MG: Yeah, in less than dirty seconds when he came into the thing, I was like “Oh yeah he is the guy.”
MDP: The idea of mixing like Metal music with Afrobeat. I know that the idea comes from Marcos García if I remember well?
MDP: Oh so you are… Journalist… bad.
MG: You’re not gonna get away with things.
GM: Ok you can go.
MDP: Because I know you better as Chico Mann.
MG: The thing is there’s no mixing. There’s no mixing happening. It’s not a mix of anything. I don’t see it that way.
I had the idea of playing Afrobeat, you know, more with a rock feeling playing Yellow Fever.
MDP: Ok so how do you see it?
MG: I had the idea of playing Afrobeat you know more with a rock feeling playing Yellow Fever. Fella’s Yellow Fever, the tender guitar part. As I was playing, I was hearing it like, you know, fuzz like heavy, heavy, heavy, heavy. And that was it. It was that moment. And then it became obvious that I could hear it in all different ways.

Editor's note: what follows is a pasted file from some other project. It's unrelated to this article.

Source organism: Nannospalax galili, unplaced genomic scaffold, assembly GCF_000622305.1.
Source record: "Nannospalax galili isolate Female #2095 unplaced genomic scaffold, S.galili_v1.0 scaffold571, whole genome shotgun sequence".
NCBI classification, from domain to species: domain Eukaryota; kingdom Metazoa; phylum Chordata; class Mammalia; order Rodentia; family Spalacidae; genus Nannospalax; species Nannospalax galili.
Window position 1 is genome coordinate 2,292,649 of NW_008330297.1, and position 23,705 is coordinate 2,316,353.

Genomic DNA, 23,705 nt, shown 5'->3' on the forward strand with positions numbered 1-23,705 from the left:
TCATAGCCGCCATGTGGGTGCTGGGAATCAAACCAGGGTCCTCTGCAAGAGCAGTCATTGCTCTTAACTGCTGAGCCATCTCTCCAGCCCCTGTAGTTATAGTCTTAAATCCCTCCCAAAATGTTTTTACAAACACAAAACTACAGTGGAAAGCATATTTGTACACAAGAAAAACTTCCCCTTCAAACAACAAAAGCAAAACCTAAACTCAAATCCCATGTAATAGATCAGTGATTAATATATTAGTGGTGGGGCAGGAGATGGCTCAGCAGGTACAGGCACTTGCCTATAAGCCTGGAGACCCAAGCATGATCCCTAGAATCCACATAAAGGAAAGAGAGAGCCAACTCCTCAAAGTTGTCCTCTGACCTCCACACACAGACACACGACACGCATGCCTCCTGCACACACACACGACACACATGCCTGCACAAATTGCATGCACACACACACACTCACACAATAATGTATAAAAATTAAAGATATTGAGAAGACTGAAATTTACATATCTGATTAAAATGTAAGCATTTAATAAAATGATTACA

MDP: When did you see that it was working with the crowds. I don’t know if you just try on your own at your place rehearsaling? When did you face a crowd for the first time with the sound and you sow that it really worked, that the people were responding.
There was a pool party near a festival. People were like hang over, you know, like the day time and chillin’ around the pool and we disturbed their peace.
GM: A couple of days ago.
MG: I don’t know man. The first we played the show was April 20…
MG: (Laughter) The first three song were good!
GM: There was a pool party near a festival. People were like hang over, you know, like the day time and chillin’ around the pool and we disturbed their peace.
MG: Yeah. The thing is like in my mind it all works really well but when you have to do it in front of people, sometimes it works other times it doesn’t work. Most of the time it’s been working but this time it not worked. People just didn’t want to hear it. And they left (laughter).